The last couple of years have seen a big explosion of the "plein air" phenomenon. Everybody's doing it! And to stay in step, or to keep up with the trend, some are - that shouldn't and many should that aren't.
So what's it about?
If you aren't familiar with the term- it simply means to paint out doors/on site.
As a kid, painting and drawing at the back yard picnic table, it would not have occurred to me to do anything else but try to make images based on what I could see. In college, the best classes sent student artists tramping into forest and field, to the docks or downtown to make the best of what was in front of them. The lessons of direct observation were hammered out back in studios, but it all started with learning to see.
Whether painting en plein air (outdoors), from a live model, or from a still life set up in front of you, direct observation reveals things that cannot be seen or gained from photography or taught by any other means.
This was the whole idea that drove the Impressionists into the landscape, seeing from LIFE. That particular group of painters called Impressionists, did work defined by Webster's as a "style of late 19th-century, characterized by short brush strokes of bright colors".
Whoa! That is a pretty terse definition for a group of artists who were actually less technique driven but gave us the philosophical ideas about artists - that today, we take for granted. The Impressionist ideas of artistic freedom - not defined by politics or fashion, propelled art and artists into the Modern age. But I digress. . . .
They were impelled by the need to SEE, not rely on the formulas of the past that had long since parted ways from anything having to do with direct observation.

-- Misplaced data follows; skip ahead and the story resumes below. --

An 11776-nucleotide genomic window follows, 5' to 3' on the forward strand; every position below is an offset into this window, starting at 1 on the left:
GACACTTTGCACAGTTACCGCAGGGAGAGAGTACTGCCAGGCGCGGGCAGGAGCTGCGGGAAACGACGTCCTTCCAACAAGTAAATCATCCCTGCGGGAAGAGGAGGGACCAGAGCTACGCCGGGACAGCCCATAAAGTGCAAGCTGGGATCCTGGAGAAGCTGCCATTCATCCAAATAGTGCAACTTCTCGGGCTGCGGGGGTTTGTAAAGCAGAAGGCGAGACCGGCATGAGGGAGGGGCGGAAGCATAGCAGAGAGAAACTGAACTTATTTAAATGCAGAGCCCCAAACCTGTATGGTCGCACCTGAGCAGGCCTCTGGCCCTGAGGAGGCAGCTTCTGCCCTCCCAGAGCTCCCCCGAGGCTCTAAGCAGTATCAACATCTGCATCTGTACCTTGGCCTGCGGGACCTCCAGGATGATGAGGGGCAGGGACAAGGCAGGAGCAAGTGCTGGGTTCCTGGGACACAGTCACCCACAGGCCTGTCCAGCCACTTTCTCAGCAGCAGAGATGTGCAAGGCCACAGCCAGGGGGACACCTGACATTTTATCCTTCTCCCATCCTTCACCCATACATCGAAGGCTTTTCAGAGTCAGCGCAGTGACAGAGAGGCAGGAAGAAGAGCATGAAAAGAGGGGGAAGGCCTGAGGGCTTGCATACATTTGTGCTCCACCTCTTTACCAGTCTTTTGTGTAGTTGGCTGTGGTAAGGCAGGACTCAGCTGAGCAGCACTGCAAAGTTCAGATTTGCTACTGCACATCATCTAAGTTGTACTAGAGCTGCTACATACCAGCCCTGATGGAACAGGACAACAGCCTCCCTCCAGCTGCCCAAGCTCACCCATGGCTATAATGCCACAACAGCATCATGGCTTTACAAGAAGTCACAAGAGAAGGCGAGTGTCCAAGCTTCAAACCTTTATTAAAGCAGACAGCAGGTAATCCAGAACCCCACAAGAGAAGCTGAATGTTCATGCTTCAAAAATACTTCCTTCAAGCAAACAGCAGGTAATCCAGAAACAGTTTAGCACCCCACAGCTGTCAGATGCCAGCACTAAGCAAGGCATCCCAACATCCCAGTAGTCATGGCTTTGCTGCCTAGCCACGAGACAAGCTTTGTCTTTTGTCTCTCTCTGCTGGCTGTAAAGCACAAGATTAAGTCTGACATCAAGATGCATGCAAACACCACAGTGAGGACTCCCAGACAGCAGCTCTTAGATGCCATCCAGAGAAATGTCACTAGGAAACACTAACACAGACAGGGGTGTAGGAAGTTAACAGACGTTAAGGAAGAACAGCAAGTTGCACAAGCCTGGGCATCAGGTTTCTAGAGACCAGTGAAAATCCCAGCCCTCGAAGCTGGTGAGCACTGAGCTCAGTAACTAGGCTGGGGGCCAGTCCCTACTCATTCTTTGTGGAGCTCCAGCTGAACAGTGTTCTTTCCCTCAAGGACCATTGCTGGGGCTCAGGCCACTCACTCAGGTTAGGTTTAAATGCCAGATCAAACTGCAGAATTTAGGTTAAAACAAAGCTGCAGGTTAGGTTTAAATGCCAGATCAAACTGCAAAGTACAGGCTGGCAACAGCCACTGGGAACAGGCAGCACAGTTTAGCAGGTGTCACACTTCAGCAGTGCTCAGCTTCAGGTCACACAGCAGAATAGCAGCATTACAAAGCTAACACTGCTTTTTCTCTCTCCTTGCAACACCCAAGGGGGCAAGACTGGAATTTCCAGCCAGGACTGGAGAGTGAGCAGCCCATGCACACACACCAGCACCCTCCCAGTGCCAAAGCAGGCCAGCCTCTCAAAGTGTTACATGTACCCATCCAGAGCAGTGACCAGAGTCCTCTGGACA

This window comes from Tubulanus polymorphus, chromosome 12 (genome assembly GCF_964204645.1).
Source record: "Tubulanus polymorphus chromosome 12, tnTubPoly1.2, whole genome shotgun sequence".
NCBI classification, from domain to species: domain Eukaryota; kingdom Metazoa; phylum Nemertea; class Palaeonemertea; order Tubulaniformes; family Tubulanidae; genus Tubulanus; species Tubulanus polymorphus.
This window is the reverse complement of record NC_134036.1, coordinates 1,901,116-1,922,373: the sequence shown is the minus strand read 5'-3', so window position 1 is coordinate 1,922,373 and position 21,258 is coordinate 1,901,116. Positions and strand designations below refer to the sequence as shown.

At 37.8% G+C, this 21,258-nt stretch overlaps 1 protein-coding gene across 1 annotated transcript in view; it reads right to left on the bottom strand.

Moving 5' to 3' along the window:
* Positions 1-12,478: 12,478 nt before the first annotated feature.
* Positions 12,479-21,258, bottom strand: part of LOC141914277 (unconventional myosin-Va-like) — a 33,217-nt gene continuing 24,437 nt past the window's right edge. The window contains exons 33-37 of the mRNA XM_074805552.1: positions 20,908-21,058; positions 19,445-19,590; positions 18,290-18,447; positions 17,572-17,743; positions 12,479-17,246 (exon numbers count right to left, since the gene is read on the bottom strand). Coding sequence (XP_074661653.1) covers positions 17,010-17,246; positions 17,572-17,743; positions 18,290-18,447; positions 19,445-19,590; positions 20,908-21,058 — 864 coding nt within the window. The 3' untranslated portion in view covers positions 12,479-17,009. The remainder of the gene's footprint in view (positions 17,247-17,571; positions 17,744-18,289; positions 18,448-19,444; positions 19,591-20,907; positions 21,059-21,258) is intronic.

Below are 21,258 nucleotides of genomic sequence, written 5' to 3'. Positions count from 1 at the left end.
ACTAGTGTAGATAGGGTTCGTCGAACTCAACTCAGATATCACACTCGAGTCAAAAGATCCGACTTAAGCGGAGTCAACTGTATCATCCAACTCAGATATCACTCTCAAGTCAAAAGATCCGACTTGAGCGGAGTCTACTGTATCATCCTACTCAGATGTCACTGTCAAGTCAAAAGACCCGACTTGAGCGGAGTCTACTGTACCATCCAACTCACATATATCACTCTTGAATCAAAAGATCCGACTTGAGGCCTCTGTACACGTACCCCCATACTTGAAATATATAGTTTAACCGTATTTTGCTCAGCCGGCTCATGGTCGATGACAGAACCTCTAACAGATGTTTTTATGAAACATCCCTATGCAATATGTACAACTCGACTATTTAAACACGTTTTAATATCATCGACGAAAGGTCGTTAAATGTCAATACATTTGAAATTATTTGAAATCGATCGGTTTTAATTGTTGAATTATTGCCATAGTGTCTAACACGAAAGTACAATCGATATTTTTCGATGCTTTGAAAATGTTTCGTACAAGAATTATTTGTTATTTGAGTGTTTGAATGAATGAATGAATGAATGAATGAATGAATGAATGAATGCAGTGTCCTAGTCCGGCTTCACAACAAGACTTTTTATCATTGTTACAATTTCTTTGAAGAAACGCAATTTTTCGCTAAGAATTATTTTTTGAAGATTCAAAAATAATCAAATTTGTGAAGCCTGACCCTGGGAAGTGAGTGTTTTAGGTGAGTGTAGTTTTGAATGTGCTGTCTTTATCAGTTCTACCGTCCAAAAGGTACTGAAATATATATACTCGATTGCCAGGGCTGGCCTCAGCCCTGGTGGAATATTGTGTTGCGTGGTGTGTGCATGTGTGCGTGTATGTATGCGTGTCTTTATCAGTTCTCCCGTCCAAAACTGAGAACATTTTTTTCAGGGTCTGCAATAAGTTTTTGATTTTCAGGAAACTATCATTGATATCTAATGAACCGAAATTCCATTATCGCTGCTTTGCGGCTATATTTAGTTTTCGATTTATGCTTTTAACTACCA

Recently, I participated in an outdoor quick draw and met a local artist doing the event because they felt they SHOULD- for self promotion. What a shame. And YES- that artist SHOULD have been painting outside - more because their studio work lacked freshness or the breadth of light and color variation that comes form outdoor observation. For this artist, it was all about getting on the "plein air" band wagon, instead of using landscape observation to improve the studio work. Maybe we all do that sometimes; we hitch our wagon to a current trend.
So the question I ask myself is: Why PLEIN AIR? If for its own sake - we are just a bunch of painters, taking studio formulas and standing in the landscape.
There IS a real benefit to going out doors. I don't want to forget that next time I am scrambling to get my name in print or jockeying for position with a group of painters lined up for a event photo.
This plein air piece done in the Rockies last year, sold out of my studio this week - that's a good thing - but I had planned to enter it into a gallery show this August. Hmmmm. . .
So, my intention is to recreate it in the studio, from the sketch.
The challenge here is to resist the desire to "fix" things but make it true to the original in freshness and life; that may prove harder than it seems.
. . . and ps. it will not be billed as a plein air painting. That fact to me is incidental but I will try to capture that plein air vigor.